Over-Zealous Denaby Boy Killed on Eve of Enlistment.

February 1928

Mexborough and Swinton Times, February 24, 1928

Denaby Boy Killed on Eve of Enlistment.

Cadeby Accident.

An inquest was held at, the Fullerton Hospital Denaby, on Monday into the, death of Albert Edward Ackroyd, aged 17, a screen hand, who died on Friday in the hospital following injuries received on the previous day at the Cadeby Colliery.

Mr R. Young represented the Colliery Company, and Mr. H. M. Scott H.M. inspector of Mines, was also present.

Albert Ackroyd, a blacksmith’s striker, of 27, Rossington Street, Denaby, identified the body ae that of his son, who would have joined the Air Force on the day following that on which he died.

Harry Haggar, a screen hand, of Low Road, Conisborough, said that on Thursday, about 9.30 a.m., he was working at the No. 1 shaft of the Cadeby pit with Ackroyd. Witness was working the “tippler” and Ackroyd was lowering tubs. Five tubs of dirt came out on one draw. Ackroyd took away the “dick” which was a long one and went across both lines. He lowered one tub and put a short “dick “to hold the other tubs. Ackroyd lowered the tub to the “tippler,” and stayed .to help ‘witness.

Whilst they were slipping the tub down -witness (heard the other tubs moving, and as he jumped out of the way, he shouted and told Ackroyd to do the same. The tub caught Ackroyd and crushed him between the ‘” tipplers.”

Witness summoned help and Ackroyd was taken to hospital. The short “dick” which Ackroyd used was about 10 inches long and only went across one rail. It had to be held in position. Witness said that they generally used a short “dick” in order to keep the pit going. They never used a “locker at that place, only short and long “dicks.” Witness had never known a short one give way before. It was witness’s job to manage the tippler himself, but they generally helped one another.’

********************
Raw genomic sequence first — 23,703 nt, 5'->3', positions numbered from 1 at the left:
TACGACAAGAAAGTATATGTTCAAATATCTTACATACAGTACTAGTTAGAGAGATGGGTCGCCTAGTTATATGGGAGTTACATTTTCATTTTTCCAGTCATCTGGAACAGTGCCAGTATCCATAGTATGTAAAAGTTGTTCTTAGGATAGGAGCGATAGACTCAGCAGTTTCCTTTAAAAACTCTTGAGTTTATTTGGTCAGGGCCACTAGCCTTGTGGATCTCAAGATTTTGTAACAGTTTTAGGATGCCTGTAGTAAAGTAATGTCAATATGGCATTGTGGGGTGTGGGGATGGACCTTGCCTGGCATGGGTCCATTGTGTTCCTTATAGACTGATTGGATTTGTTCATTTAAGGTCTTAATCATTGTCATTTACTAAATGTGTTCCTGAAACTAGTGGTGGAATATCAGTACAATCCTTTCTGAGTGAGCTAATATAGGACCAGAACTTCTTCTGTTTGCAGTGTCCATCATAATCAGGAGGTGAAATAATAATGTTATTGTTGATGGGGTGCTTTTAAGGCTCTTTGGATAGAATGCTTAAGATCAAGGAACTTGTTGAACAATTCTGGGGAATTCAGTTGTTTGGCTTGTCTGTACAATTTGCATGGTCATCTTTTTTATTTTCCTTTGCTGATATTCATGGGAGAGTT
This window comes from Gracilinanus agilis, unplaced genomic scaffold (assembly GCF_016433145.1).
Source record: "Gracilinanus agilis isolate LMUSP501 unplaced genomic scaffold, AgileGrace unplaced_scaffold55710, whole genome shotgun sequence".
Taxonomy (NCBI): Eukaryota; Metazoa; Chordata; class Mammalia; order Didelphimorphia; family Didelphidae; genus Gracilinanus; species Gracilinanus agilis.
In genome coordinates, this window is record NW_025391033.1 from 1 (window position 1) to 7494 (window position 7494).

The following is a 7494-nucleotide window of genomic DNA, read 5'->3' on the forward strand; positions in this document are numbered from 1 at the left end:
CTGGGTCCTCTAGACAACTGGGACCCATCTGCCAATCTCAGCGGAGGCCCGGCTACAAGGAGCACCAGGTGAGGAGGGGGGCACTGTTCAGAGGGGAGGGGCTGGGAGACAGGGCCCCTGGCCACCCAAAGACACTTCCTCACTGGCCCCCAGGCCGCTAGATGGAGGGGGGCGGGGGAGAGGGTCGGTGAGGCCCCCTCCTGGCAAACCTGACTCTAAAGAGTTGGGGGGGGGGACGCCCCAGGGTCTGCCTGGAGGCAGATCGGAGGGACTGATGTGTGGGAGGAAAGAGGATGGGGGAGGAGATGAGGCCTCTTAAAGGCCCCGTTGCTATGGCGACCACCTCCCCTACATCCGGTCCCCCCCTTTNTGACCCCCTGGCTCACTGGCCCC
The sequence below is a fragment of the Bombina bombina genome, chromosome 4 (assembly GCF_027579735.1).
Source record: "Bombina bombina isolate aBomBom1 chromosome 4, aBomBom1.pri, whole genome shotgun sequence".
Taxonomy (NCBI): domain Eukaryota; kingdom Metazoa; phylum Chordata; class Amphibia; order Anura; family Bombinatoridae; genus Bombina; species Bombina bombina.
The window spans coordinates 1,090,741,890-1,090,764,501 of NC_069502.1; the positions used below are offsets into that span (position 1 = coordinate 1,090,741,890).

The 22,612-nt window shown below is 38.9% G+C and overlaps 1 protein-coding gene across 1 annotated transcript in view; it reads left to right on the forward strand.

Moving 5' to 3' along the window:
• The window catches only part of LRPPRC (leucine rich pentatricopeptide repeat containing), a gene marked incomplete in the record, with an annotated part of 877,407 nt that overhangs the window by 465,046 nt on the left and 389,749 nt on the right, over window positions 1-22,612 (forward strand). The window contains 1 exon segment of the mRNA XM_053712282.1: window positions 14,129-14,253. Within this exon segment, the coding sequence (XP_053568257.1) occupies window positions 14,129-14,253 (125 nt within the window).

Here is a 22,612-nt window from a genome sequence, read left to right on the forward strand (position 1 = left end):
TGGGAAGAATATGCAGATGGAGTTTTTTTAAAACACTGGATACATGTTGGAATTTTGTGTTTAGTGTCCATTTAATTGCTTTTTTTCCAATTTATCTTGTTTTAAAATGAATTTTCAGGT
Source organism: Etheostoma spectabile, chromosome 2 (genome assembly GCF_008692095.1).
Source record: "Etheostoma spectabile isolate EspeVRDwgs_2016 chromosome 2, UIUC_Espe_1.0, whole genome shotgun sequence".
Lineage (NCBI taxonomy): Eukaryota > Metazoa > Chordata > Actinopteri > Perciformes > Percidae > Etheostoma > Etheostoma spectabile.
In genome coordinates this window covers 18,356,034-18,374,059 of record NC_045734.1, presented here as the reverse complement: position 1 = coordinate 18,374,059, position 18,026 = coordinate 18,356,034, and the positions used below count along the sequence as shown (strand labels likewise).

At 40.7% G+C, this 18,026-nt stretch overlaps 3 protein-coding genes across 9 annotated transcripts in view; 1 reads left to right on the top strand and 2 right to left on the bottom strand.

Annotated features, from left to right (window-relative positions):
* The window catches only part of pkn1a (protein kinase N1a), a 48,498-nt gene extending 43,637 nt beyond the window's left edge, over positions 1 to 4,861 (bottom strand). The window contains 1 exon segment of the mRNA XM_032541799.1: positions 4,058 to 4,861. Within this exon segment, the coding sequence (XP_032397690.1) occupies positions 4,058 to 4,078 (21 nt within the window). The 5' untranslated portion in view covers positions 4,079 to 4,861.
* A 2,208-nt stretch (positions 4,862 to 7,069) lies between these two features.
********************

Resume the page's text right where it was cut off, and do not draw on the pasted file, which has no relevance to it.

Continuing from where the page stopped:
Haggar said that Ackroyd: was not unconscious, but he-told Witness “ to look sharp,” when they were getting him out stop

Mr Scott: How many times have you known tubs run into the tippler previously? – About two or three times in a year.

What was the cause of the tubs running away? – The dick slipping off.

Can you say why he did not use a long “dick”? – No. We use a short “dick” because it is quicker.

When you have a lot of tubs there you get them away quicker?—Yes; that’s it.

Mr Young said that the accident would not occur again. They would have a machinist or which would only allow one tub to go down at a time. The lad had been overzealous

Jim Hancock, a surface forming of 82 Doncaster Rd, Conisbrough, said that when they put lockers in the tubs on that road, they were inclined to slip down. “Dicks” were the safest and best. He long “Dicks” should be used for holding the tubs and the short ones for lowering the tubs and gradually.

A verdict of “Accidental death” was recorded and sympathy fully expressed by Mr Young.